, Volume 26, Issue 4, pp 1303-1323,
Open Access This content is freely available online to anyone, anywhere at any time.
Date: 20 Jan 2013

Long-run trends of human aging and longevity

Abstract

Over the last 200 years, humans experienced a huge increase of life expectancy. These advances were largely driven by extrinsic improvements of their environment (for example, the available diet, disease prevalence, vaccination, and the state of hygiene and sanitation). In this paper, we ask whether future improvements of life expectancy will be bounded from above by human life span. Life span, in contrast to life expectancy, is conceptualized as a biological measure of longevity driven by the intrinsic rate of bodily deterioration. In order to pursue our question, we first present a modern theory of aging developed by bio-gerontologists and show that immutable life span would put an upper limit on life expectancy. We then show for a sample of developed countries that human life span thus defined was indeed constant until the mid-twentieth century but increased since then in sync with life expectancy. In other words, we find evidence for manufactured life span.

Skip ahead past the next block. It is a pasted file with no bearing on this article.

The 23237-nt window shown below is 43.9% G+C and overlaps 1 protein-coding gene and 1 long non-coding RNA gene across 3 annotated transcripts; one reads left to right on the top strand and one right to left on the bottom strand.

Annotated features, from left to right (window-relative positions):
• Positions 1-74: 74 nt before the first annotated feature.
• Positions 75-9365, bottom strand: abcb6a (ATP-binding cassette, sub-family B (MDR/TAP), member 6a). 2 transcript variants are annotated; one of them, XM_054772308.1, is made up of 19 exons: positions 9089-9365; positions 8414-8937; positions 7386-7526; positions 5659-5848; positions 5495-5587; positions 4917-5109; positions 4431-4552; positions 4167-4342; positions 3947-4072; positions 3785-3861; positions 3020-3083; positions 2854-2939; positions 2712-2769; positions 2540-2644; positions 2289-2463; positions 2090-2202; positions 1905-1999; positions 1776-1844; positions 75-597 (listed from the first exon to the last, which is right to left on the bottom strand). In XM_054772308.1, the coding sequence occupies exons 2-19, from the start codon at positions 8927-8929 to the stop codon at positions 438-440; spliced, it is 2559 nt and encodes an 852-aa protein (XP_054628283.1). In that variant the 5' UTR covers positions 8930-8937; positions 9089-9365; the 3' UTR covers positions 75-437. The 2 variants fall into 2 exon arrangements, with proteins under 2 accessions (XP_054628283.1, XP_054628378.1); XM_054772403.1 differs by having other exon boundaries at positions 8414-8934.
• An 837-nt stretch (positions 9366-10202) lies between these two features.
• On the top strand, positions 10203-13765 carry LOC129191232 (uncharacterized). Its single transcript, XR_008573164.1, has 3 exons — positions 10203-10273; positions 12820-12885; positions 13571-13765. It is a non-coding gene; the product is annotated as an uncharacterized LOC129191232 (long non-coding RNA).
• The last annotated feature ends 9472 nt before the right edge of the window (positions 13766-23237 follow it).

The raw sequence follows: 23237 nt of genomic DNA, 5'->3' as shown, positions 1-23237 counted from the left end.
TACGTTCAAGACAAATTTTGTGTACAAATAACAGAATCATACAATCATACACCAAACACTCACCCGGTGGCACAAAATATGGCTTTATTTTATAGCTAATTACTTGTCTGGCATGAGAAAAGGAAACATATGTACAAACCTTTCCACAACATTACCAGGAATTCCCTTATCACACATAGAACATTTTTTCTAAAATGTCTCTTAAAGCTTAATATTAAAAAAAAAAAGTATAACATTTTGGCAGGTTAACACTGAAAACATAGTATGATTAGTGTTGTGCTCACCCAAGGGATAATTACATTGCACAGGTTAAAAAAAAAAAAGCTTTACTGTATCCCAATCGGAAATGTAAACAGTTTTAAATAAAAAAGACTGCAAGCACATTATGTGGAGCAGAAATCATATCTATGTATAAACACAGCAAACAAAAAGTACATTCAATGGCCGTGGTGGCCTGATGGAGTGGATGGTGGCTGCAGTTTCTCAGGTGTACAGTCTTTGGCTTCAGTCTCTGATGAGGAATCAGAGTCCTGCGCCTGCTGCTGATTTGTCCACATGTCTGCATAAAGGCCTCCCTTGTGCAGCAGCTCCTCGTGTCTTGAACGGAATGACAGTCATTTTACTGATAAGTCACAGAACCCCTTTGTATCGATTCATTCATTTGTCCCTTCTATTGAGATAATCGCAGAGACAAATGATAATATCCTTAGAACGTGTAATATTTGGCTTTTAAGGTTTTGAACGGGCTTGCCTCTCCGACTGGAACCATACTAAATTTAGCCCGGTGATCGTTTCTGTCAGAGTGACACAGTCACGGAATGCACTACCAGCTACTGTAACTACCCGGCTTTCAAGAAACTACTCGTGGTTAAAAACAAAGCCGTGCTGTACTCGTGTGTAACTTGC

Responsible editor: Alessandro Cigno